As designer Markham Roberts explains in his inspiring new book, Notes on Decorating, “There are thousands of moving parts that need to come together cohesively for a successful outcome.” In his first book he addressed the basics of design (although I would hardly classify anything in his interiors as basic) and now he features all those aspects that help to make his work so memorable – from sussing out the client’s deepest desires to the practicality of challenges and solutions, the crucial addition of layers and the final touch of something unexpected.
It is all these considerations that make Markham’s rooms stick with you, not only for their beauty and comfort but their extraordinary symbiosis of client, place and originality. One such project has a chapter all its own – an extraordinary home on Nantucket that you may have seen when published in Architectural Digest. The chapter, entitled The Fates, is not only insightful but anecdotal and full of humor (be sure to check out “Markham’s Travel Needs” in the introduction). Knowing Markham and having also met his “smart, funny and naughty” client here on Nantucket, it is my delight to be able to share more about this very special island home including some unpublished photos and behind the scenes info!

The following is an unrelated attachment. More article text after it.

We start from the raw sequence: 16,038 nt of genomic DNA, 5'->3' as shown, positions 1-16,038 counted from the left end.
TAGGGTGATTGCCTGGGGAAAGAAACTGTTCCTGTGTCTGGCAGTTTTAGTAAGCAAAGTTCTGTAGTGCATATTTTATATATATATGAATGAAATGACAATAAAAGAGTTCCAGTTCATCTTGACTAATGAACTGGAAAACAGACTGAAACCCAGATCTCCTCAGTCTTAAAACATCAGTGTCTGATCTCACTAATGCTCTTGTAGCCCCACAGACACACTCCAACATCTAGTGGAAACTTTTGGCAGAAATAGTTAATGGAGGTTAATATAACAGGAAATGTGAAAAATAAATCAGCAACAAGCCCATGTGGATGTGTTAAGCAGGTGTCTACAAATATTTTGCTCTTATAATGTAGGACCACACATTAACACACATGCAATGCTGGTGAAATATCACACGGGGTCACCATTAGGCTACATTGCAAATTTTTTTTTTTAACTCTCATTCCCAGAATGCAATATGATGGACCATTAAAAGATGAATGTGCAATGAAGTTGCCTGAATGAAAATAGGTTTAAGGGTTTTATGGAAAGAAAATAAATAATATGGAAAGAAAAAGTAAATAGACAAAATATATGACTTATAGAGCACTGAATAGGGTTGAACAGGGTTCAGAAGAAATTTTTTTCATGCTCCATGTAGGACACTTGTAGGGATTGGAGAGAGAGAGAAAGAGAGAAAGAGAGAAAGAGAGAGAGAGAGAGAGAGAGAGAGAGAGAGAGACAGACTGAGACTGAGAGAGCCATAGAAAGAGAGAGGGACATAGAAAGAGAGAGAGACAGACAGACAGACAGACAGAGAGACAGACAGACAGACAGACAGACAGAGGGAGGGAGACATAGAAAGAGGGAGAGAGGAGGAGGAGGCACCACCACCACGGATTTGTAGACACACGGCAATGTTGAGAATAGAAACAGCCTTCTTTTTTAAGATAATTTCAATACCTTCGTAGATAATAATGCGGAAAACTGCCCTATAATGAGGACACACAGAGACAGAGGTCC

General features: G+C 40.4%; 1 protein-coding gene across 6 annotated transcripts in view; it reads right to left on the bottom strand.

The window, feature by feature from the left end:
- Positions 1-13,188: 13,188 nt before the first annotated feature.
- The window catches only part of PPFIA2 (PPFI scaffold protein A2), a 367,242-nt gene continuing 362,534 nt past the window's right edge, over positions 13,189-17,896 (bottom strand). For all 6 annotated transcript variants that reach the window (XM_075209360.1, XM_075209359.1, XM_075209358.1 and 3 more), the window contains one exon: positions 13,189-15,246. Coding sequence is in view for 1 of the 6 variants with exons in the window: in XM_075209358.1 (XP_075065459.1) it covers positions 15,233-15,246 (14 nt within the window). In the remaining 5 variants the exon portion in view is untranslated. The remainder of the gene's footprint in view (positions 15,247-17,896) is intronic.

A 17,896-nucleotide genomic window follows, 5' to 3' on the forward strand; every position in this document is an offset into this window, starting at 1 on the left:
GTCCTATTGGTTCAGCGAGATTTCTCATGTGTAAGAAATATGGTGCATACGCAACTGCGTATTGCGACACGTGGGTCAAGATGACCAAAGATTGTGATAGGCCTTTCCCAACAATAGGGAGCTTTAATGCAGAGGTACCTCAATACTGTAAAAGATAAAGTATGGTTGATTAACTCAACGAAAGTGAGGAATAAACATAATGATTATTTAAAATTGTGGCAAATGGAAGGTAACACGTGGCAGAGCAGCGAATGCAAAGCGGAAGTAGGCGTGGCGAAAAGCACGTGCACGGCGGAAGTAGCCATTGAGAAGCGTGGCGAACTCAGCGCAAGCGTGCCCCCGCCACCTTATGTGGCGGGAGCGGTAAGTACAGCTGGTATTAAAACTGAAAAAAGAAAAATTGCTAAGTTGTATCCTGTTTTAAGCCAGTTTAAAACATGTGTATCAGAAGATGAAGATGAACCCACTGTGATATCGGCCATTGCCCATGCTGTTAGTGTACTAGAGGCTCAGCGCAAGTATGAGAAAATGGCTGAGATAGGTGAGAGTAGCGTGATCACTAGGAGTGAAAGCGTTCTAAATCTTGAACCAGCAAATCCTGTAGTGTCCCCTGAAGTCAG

Q: As you say in the introduction of your new book, decorating is a complex business and process and I can’t think of anything much more complex than decorating a large house from scratch on this small and often inaccessible island 30 miles out to sea. How many years and trips did this project involve?
MR: It was about a year and half of work – on fast track and I spent a lot of time there for the install, which had to be done in many phases, given all the different vendors and the sheer amount of what had to come into the house. I remember the first time I visited the site when I came on board, and it was January in the year where they had ice waves on the beach. I don’t think I have ever been colder than that day in a house that was an open construction site.
Q: Although your client gave you free reign to design it all, were you given any sort of directives to at least start the process?